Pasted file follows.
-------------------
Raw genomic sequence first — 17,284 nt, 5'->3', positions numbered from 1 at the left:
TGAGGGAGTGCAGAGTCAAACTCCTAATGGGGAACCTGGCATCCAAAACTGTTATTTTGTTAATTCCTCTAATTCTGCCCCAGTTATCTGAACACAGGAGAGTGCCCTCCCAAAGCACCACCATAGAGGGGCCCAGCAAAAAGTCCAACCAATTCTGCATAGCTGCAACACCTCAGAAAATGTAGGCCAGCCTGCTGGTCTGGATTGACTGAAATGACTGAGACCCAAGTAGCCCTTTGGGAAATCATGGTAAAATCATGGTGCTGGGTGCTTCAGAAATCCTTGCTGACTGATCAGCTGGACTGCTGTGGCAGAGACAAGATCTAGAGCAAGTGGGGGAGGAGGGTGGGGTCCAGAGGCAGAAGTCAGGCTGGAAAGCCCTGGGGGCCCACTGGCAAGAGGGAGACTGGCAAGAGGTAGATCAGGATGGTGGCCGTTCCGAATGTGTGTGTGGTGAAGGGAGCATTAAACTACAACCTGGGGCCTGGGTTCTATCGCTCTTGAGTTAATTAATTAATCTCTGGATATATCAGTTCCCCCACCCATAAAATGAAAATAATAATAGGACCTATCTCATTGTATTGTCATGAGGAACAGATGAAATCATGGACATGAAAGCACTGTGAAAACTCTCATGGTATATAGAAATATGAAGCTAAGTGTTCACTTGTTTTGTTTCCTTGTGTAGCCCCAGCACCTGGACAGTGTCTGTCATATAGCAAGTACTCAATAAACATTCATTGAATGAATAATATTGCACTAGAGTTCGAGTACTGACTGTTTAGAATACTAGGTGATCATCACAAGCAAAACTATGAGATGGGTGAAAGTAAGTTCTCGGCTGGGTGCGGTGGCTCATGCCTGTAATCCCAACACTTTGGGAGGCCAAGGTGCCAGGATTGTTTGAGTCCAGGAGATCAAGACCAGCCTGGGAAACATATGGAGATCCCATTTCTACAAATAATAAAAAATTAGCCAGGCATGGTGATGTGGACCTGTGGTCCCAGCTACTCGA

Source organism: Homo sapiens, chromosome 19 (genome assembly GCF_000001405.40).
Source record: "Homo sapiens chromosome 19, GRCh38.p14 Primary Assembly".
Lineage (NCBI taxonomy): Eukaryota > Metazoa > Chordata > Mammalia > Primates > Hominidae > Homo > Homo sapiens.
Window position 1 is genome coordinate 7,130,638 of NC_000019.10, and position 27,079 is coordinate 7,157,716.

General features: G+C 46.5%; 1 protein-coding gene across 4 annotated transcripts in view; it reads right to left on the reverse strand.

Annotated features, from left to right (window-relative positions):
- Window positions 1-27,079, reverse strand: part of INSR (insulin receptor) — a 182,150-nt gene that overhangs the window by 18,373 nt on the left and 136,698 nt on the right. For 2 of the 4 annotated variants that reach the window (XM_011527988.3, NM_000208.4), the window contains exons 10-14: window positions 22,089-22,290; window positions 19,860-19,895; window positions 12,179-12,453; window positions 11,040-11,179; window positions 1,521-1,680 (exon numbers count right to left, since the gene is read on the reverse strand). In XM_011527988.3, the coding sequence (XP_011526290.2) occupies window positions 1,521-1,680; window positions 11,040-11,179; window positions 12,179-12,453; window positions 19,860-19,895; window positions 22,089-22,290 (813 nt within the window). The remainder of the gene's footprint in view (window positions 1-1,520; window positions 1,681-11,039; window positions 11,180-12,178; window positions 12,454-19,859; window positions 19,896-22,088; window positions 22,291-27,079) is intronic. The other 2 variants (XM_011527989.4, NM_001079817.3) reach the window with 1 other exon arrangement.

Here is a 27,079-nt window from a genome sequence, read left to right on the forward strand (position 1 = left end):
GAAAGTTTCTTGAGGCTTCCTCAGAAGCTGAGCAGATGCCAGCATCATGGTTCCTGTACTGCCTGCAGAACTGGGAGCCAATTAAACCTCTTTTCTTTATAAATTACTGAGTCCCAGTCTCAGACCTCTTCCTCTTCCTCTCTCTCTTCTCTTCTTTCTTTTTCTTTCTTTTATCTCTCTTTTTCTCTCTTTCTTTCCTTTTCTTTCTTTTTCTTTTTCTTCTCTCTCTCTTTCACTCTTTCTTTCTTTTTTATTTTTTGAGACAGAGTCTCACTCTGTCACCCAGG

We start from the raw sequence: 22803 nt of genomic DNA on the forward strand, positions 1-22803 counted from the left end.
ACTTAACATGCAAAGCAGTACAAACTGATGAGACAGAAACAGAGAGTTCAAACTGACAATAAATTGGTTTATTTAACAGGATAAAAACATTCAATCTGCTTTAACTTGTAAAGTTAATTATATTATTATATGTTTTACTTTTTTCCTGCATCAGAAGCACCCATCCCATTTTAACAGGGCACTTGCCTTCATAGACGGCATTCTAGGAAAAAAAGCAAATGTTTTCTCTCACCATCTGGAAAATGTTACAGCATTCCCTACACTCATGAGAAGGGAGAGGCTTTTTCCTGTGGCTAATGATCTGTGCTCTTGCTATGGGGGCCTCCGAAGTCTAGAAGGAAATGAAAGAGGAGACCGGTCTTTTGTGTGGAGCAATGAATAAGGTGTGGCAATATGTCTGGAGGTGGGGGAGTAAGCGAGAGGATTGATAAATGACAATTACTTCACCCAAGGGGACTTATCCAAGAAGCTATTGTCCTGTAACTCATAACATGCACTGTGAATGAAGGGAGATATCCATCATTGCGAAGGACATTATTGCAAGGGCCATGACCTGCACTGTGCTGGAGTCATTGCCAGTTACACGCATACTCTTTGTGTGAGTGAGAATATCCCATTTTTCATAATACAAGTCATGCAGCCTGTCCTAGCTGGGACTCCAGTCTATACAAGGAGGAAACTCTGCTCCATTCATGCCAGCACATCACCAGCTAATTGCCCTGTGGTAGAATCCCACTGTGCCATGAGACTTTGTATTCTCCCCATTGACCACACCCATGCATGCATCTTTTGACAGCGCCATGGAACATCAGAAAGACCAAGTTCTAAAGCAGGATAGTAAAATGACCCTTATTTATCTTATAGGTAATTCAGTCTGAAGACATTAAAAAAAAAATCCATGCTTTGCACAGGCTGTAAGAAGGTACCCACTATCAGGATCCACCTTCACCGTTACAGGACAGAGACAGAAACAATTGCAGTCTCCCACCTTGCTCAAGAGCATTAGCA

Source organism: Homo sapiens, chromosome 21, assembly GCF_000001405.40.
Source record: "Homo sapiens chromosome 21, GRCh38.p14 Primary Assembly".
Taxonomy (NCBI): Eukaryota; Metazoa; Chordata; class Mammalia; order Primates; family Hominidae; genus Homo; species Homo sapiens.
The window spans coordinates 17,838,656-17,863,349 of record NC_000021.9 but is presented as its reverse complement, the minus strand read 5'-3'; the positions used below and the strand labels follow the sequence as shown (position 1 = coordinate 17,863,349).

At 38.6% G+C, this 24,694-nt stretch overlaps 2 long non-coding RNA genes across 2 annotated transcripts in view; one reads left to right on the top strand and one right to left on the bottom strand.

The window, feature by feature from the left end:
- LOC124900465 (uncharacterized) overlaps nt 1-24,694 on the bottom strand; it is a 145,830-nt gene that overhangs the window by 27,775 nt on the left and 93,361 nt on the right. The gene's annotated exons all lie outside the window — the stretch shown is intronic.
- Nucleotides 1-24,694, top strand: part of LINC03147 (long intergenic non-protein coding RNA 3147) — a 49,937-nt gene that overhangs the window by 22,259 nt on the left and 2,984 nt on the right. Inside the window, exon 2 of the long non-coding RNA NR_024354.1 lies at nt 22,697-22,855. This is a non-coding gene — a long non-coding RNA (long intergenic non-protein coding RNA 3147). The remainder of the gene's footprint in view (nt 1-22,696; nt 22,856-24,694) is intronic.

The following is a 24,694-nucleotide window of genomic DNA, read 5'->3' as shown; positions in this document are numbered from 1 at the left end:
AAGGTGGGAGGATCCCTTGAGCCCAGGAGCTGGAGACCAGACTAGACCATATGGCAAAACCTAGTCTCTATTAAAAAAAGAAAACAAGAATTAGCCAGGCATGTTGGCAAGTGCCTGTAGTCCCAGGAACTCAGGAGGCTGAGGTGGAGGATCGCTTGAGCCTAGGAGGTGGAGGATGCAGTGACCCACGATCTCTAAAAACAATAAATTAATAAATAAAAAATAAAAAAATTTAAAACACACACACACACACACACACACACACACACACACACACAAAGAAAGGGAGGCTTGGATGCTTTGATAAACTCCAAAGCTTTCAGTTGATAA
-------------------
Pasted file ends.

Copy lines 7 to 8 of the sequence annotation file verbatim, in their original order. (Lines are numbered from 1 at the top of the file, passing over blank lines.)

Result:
General features: G+C 46.5%; 1 protein-coding gene across 4 annotated transcripts in view; it reads right to left on the reverse strand.

Annotated features, from left to right (window-relative positions):